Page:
Johnson & Johnson settle talcum powder suit led by North Carolina, Florida for $700M

A team of state prosecutors led by North Carolina Attorney General Josh Stein has reached a $700 million settlement with Johnson & Johnson over allegations that some of the company’s products caused ovarian cancer.

Stein, who is running for North Carolina Governor, along with the top law enforcement officers from Florida and Texas, were joined by Attorneys General from 39 states and Washington, D.C., in alleging that Johnson & Johnson deceptively marketed the safety and purity of its baby and body powder products containing talc. 

The states’ lawsuit targeted the deceptive marketing of these products, though numerous other lawsuits filed by private plaintiffs in class action suits allege that talc causes serious health issues including mesothelioma and ovarian cancer.

Talc, used in baby powder and other baby care products, has been linked to ovarian cancer, the eighth-leading cause of cancer-related deaths among women in North Carolina, Stein said in a statement announcing the settlement. Ovarian cancer kills about 50% of women who develop the disease, which is projected to claim another 400 women in the state this year. There are disparities in access to treatment and higher mortality rates for women of color, Stein said.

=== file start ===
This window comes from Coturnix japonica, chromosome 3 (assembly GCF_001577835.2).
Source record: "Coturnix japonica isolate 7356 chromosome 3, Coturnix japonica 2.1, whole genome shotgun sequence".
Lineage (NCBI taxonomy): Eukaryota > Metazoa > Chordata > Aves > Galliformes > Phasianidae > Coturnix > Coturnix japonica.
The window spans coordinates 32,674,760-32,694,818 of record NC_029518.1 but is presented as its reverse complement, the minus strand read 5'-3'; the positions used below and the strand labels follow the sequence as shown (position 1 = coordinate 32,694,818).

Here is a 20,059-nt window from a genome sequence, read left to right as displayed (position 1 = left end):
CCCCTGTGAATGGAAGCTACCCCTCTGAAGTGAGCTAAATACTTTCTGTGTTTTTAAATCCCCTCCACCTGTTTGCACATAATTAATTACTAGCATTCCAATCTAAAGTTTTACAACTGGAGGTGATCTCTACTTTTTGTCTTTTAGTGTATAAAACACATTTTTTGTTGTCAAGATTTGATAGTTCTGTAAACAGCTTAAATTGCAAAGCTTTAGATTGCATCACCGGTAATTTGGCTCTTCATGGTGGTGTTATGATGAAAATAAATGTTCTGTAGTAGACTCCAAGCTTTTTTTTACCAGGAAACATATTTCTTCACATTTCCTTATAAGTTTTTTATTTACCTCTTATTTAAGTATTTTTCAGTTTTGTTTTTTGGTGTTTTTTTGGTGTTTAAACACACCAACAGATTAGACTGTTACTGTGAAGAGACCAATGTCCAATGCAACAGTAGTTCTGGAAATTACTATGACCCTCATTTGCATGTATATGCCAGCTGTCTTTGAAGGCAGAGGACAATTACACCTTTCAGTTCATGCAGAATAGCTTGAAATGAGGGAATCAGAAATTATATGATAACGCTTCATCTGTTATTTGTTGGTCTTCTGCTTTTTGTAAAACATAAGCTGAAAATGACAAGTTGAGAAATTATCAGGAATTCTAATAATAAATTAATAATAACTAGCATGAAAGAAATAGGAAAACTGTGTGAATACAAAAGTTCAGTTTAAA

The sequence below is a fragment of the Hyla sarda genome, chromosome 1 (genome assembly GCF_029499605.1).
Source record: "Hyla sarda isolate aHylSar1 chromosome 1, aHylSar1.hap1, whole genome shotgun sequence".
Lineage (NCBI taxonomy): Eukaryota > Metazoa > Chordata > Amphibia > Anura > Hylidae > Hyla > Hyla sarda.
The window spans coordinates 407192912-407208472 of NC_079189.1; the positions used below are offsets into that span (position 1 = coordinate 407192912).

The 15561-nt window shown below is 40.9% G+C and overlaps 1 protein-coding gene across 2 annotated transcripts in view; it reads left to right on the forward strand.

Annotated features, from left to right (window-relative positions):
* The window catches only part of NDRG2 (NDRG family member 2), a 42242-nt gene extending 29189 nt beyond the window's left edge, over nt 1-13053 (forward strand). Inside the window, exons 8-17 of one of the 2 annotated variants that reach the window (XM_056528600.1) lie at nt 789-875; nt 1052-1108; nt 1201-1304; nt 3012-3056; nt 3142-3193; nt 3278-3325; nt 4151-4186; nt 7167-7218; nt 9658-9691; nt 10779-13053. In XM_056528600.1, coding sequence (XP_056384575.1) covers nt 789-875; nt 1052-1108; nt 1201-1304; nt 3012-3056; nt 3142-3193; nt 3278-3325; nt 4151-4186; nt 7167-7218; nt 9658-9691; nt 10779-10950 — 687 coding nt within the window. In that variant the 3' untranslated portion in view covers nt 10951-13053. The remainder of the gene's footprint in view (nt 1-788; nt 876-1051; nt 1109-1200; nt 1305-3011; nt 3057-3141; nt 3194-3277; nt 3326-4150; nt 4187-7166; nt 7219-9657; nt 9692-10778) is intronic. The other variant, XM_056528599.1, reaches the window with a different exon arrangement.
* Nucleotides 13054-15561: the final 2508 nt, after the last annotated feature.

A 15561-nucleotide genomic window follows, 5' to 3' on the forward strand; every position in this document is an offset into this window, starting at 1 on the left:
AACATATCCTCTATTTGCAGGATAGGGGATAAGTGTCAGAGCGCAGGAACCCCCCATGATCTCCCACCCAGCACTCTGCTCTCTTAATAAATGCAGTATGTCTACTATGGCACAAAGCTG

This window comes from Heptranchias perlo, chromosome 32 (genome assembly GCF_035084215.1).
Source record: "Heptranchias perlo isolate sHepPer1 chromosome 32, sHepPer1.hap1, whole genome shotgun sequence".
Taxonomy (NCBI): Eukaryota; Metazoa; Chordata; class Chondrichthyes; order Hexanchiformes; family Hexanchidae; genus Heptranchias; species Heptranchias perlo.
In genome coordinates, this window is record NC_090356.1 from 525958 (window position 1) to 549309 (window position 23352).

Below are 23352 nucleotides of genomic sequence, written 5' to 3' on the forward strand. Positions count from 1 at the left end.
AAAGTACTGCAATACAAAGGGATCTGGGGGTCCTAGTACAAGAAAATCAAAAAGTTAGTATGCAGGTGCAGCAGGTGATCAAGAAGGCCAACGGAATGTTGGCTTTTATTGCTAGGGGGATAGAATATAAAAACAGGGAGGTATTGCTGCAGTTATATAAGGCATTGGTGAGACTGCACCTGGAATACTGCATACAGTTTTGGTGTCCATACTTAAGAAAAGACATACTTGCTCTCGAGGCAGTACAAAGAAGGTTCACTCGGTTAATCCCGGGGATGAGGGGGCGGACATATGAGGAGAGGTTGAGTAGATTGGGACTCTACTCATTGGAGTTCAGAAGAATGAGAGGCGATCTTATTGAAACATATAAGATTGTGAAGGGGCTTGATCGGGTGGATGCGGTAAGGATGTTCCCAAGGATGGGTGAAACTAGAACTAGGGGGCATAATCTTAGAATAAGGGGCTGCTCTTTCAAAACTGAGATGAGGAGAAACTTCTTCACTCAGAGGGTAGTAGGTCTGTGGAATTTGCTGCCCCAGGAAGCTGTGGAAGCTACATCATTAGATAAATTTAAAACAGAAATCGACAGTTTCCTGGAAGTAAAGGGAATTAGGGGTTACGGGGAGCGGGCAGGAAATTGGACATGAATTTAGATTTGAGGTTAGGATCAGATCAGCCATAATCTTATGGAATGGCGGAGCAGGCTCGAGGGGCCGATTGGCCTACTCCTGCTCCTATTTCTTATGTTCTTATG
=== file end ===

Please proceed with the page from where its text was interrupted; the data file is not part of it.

As part of the investigation and resulting settlement, which is pending approval by a Judge, Johnson & Johnson stopped manufacturing and selling talc-containing powder in the United States after more than 100 years. North Carolina stands to receive $27 million from the settlement, which Stein is urging the Legislature to use to fund women’s cancer research.

“This initiative would include public-private partnerships, strengthening data collection and analysis, and a statewide communication and awareness campaign,” Stein wrote in a June 12 letter to members of the state Senate Committee on Appropriations, Health and Human Services. “The proposed initiatives would reach rural and underserved communities and tackle challenges to accessibility and stigma head-on.”

Florida will receive more than $48 million as a result of the settlement.

“This is a major advancement for consumer product safety, as Johnson & Johnson has stopped the manufacturing and marketing of products containing talc powder — which may be linked to serious health issues, including cancer,” Florida Attorney General Ashley Moody said.

The state’s Ovarian Cancer Strategic Response Initiative, overseen by the Department of Health and Human Services, would implement prevention, screening, surveillance, and early diagnosis, particularly in underserved and rural communities.

“Companies cannot deceive people about the safety of the products they are selling,” Stein said. “People need to have accurate information so they can buy the right products for their health. I’m pleased that Johnson & Johnson will not be selling these questionable products anymore, and I urge the General Assembly to use these funds to help protect women’s health.”

Under the proposed agreement, Johnson & Johnson has ceased and will not resume the manufacturing, marketing, promotion, sale and distribution of all baby and body powder products and cosmetic powder products that contain talcum powder — including Johnson’s Baby Powder and Johnson & Johnson’s Shower to Shower — in the United States.

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